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digitalmars.D.learn - What other than a pointer can be converted implicitly to const(char)*?

reply Shriramana Sharma <samjnaa_dont_spam_me gmail.com> writes:
https://github.com/D-Programming-Language/phobos/blob/master/std/conv.d#L878

The `static if` condition here says if something is a pointer and if it is 
implicitly convertible to const(char)*. The isPointer! part seems 
superfluous. Is there something that is not a pointer yet implicitly 
convertible to const(char)*?

-- 
Shriramana Sharma, Penguin #395953
Dec 21 2015
parent reply anonymous <anonymous example.com> writes:
On 21.12.2015 17:02, Shriramana Sharma wrote:
 https://github.com/D-Programming-Language/phobos/blob/master/std/conv.d#L878

 The `static if` condition here says if something is a pointer and if it is
 implicitly convertible to const(char)*. The isPointer! part seems
 superfluous. Is there something that is not a pointer yet implicitly
 convertible to const(char)*?
A struct/class with an `alias this` to a `const(char)*`: ---- import std.traits: isPointer; struct S { const(char)* ptr; alias ptr this; } static assert(!isPointer!S && is(S : const(char)*)); /* passes */ ----
Dec 21 2015
parent reply Steven Schveighoffer <schveiguy yahoo.com> writes:
On 12/21/15 12:03 PM, anonymous wrote:
 On 21.12.2015 17:02, Shriramana Sharma wrote:
 https://github.com/D-Programming-Language/phobos/blob/master/std/conv.d#L878


 The `static if` condition here says if something is a pointer and if
 it is
 implicitly convertible to const(char)*. The isPointer! part seems
 superfluous. Is there something that is not a pointer yet implicitly
 convertible to const(char)*?
A struct/class with an `alias this` to a `const(char)*`: ---- import std.traits: isPointer; struct S { const(char)* ptr; alias ptr this; } static assert(!isPointer!S && is(S : const(char)*)); /* passes */ ----
This seems like an incorrect feature then. Why wouldn't I want S to be treated like any other const(char)*? Seems like it's explicitly saying "treat this like a const(char)*" -Steve
Dec 21 2015
parent reply anonymous <anonymous example.com> writes:
On 21.12.2015 21:20, Steven Schveighoffer wrote:
 This seems like an incorrect feature then. Why wouldn't I want S to be
 treated like any other const(char)*? Seems like it's explicitly saying
 "treat this like a const(char)*"
To my understanding, `alias this` means "is implicitly convertible to X", and not "is the same thing as X". That is, `is(S == const(char)*)` is false, but `is(S : const(char)*)` is true. It makes sense to me that isPointer behaves like the `==` variant. And for sure, the `alias this` doesn't make S interchangeable with a pointer. S may have a different size, the pointer may not be at a zero offset in S, etc. For the phobos code in question it comes down to what's less surprising, I guess. Having such an `alias this` resolved before stringification, or not. I'm not sure.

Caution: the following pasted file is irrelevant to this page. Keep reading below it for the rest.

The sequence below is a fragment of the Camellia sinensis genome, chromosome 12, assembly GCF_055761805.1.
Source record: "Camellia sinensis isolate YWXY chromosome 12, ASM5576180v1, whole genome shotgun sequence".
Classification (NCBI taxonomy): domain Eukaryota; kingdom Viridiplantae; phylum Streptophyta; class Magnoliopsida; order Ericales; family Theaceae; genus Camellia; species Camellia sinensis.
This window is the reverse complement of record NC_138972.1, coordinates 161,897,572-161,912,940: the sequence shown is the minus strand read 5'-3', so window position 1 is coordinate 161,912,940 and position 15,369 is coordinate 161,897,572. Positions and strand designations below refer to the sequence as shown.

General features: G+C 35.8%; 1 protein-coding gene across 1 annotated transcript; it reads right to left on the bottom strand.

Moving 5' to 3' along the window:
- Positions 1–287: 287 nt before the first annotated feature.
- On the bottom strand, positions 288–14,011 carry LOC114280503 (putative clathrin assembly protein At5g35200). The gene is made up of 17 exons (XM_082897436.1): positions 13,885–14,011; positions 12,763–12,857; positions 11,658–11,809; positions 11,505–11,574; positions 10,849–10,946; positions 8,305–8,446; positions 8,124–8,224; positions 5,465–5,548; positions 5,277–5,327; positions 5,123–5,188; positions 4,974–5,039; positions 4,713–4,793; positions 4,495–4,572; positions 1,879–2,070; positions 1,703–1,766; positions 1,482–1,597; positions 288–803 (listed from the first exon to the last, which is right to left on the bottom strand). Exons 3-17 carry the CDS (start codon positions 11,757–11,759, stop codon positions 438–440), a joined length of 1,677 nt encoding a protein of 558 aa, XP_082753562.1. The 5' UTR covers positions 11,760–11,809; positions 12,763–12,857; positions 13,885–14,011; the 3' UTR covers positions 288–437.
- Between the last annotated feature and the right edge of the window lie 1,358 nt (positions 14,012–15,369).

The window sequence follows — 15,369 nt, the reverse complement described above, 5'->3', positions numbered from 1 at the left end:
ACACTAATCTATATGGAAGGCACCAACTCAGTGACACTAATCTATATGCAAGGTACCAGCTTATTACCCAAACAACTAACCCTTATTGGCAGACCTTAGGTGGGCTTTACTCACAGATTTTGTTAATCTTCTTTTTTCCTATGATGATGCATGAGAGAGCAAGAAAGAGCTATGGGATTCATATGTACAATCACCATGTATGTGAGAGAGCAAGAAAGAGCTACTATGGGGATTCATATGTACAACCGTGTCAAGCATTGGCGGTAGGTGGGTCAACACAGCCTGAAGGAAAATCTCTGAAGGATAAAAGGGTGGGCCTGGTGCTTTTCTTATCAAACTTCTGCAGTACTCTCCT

Dec 21 2015
parent Steven Schveighoffer <schveiguy yahoo.com> writes:
On 12/21/15 3:47 PM, anonymous wrote:
 On 21.12.2015 21:20, Steven Schveighoffer wrote:
 This seems like an incorrect feature then. Why wouldn't I want S to be
 treated like any other const(char)*? Seems like it's explicitly saying
 "treat this like a const(char)*"
To my understanding, `alias this` means "is implicitly convertible to X", and not "is the same thing as X". That is, `is(S == const(char)*)` is false, but `is(S : const(char)*)` is true. It makes sense to me that isPointer behaves like the `==` variant. And for sure, the `alias this` doesn't make S interchangeable with a pointer. S may have a different size, the pointer may not be at a zero offset in S, etc.
I'm not saying that isPointer should return true, I'm saying that it shouldn't be used here.
 For the phobos code in question it comes down to what's less surprising,
 I guess. Having such an `alias this` resolved before stringification, or
 not. I'm not sure.
I think the issue here is the way the code determines it should use std.format. My preference is: 1. if the struct defines toString, then use std.format which will call that. 2. else if the struct aliases itself to some other type handled here, use that branch 3. else, use std.format anyway, and whatever happens happens. -Steve
Dec 21 2015